Our prayers are reflective of our relationship with the Father. They serve as mirrors, reflecting our walk with Christ, revealing our level of intimacy with the Father. If we are close, we always desire to come closer, to acquire still more understanding of our Lord and Father. If we are truly yearning to know Him, to please Him, to love Him, to serve Him, to honour Him with our lives, our prayers take on a God-focus, leaving behind the childish me/me/me, gimme/gimme/gimme self-focus. Paul, who was so intimate with the Lord, always wanted to come closer, for he said, “My aim is to know Him and the power of His resurrection and the sharing of His sufferings, becoming like Him in His death— if somehow I might arrive at the resurrection from among the dead” (Phil.3:10,11). Praying for spiritual acquisition was always Paul’s priority, and the lack of such prayer may account for the failure of “the perfection of the saints” (Eph.4:12) amongst God’s people today. When Paul prayed for his people, he was always praying for spiritual growth and development: “that the God of our Lord Yeshua the Messiah, our glorious Father, may give you spiritual wisdom and revelation in knowing Him. I pray that the eyes of your heart may be enlightened”(Eph.1:17,18). May God’s people be moved to follow such models, praying for spiritual growth, and gifts, rather than earthly, carnal and selfish things.

All excuses for unanswered prayers aside, “the real reason has been that our own feeble lives have been the cause of our feeble prayers. Nothing can make Christians strong but the Word coming from God’s mouth. By that we must live. The Word of Christ makes us one with Him and fits us spiritually for touching and taking hold of God. We must love and live in that Word, letting it abide in and become part of us” (Murray, p.181). “God has always been speaking to His people. . .  . will use the Bible, prayer, circumstances, and other believers to speak to you. The method, however, is not the key to knowing God’s voice. You learn to know the voice of God through an intimate love relationship that He has initiated. God may choose to speak to you in a way that is unique to you. . . . When God speaks to you, He will do so with purpose” (Blackaby, p.181). And whatever that purpose is, it will serve God’s will to be incorporated in prayer.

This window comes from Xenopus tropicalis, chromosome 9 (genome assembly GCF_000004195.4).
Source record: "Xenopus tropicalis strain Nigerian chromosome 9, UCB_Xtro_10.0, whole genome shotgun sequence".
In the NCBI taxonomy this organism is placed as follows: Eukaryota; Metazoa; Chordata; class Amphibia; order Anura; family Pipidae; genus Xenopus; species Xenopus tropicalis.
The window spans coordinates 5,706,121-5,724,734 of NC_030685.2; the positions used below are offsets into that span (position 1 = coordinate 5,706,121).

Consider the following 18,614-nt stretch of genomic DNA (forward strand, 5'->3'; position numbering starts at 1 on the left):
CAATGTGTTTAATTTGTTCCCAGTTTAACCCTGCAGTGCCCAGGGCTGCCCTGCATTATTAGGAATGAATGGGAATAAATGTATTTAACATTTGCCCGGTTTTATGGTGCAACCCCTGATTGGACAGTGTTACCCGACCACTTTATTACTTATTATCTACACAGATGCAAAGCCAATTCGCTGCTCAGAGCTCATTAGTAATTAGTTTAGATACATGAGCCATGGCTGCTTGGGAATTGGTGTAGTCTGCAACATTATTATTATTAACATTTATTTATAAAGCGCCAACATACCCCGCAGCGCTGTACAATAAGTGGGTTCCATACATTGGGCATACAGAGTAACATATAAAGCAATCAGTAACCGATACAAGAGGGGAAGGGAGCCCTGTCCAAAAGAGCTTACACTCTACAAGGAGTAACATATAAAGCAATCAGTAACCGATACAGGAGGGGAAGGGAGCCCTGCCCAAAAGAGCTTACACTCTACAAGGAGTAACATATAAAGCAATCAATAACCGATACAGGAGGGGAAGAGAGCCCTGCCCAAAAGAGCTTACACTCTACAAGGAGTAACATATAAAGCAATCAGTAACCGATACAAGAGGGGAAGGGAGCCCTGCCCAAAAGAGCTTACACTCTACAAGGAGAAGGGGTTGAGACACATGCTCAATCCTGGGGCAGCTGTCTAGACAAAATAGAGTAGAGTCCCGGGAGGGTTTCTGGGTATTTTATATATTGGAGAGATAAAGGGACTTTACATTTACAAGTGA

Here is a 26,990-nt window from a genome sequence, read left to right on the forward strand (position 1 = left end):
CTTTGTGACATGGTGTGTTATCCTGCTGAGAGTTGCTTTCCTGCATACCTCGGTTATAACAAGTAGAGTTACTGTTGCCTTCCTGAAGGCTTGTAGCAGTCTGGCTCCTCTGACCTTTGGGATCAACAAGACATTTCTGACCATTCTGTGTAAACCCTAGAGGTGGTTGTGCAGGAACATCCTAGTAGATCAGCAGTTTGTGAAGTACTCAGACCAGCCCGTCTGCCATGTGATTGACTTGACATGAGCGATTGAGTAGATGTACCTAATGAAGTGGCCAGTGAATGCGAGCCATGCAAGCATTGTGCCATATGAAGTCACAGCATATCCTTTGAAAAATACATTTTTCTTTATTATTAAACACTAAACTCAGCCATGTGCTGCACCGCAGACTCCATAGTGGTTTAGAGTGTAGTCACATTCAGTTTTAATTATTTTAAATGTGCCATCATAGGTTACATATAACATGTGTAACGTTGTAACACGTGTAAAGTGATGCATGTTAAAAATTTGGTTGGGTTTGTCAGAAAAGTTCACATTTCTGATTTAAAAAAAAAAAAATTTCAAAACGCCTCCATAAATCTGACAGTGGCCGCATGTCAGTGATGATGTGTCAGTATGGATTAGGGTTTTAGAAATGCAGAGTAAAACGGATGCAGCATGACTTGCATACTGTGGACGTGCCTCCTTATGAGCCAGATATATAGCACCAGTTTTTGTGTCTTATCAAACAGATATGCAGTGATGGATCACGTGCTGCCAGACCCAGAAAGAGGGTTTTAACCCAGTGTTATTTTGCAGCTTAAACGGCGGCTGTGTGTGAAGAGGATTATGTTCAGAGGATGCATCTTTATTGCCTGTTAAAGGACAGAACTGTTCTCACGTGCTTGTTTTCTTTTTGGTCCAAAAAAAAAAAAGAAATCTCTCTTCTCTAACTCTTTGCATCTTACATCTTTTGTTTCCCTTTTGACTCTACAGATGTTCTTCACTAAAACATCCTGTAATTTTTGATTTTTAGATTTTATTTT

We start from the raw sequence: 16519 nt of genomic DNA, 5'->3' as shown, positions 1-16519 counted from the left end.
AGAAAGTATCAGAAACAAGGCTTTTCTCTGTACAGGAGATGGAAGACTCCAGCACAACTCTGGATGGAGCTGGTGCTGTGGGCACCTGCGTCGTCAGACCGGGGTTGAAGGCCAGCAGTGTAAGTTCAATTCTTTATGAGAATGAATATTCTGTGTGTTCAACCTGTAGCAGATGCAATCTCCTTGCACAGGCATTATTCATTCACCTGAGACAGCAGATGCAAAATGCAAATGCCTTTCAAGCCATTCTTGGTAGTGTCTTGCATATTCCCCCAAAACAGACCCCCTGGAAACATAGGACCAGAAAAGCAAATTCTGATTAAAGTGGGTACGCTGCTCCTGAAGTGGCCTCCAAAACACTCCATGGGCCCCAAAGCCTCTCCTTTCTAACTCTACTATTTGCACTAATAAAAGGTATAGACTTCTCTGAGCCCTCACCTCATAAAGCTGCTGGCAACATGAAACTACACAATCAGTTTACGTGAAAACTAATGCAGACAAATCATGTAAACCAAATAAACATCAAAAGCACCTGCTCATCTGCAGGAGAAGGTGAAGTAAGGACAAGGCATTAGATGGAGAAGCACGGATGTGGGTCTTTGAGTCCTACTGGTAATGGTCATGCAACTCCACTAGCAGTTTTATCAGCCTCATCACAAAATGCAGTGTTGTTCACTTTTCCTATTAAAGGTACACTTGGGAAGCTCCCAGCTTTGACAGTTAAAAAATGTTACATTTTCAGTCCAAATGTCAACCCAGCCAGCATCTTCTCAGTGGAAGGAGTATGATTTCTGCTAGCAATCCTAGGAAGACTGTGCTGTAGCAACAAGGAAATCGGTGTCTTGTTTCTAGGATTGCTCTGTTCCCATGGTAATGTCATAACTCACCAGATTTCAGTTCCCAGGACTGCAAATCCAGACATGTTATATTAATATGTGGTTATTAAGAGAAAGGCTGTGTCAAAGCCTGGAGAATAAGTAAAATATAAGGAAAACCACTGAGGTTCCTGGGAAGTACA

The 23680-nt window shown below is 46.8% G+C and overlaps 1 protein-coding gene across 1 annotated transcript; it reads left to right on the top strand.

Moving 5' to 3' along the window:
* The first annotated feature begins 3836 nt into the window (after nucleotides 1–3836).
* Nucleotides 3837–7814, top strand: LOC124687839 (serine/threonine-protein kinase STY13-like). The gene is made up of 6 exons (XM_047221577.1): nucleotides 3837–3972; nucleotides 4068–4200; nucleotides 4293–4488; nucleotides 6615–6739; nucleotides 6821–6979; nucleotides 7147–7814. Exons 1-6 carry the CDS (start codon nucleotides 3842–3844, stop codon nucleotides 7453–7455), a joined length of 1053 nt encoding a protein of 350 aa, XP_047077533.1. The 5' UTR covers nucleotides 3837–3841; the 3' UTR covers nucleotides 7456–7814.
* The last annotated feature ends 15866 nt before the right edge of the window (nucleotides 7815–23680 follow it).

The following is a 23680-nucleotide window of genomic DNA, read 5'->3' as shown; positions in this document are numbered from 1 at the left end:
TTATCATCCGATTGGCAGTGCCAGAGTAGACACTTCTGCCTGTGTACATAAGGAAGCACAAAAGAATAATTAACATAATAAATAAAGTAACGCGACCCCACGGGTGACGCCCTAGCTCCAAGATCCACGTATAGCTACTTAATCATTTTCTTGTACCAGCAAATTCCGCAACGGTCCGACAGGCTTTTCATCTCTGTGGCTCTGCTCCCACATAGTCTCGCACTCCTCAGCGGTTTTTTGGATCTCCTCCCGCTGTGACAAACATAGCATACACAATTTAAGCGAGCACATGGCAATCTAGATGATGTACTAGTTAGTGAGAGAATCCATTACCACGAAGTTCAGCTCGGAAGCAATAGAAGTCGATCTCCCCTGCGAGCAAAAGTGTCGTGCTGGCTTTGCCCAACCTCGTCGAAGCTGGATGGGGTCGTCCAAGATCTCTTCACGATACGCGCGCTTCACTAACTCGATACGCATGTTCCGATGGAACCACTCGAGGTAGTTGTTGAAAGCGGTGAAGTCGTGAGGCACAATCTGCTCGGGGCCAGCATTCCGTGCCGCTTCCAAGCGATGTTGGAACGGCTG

A Word from God can often be a call to pray through a particular situation needing attention. “If you do not have clear instructions from God in a matter, pray and wait. Learn patience. Depend on God’s timing. His timing is always right and best. Don’t get in a hurry. He may be withholding directions to cause you to seek Him more intently. Don’t try to skip over the relationship to get on with doing. God is more interested in a love relationship with you than He is in what you can do for Him” (Blackaby, p.150). “When God speaks to you by the Holy Spirit through the Bible, prayer, circumstances, and the church, you will know it is God; and you will know what He is saying. When God speaks to you, that is an encounter with God” (Blackaby, p.135). Attendance to God’s voice; obedience to what we hear; and praying in accordance – these are central to relationship as well as to answered prayer.

Copyright © 2015, revised 2016, 2017, 2nd ed., 2017, by Verna Crowther. All rights reserved.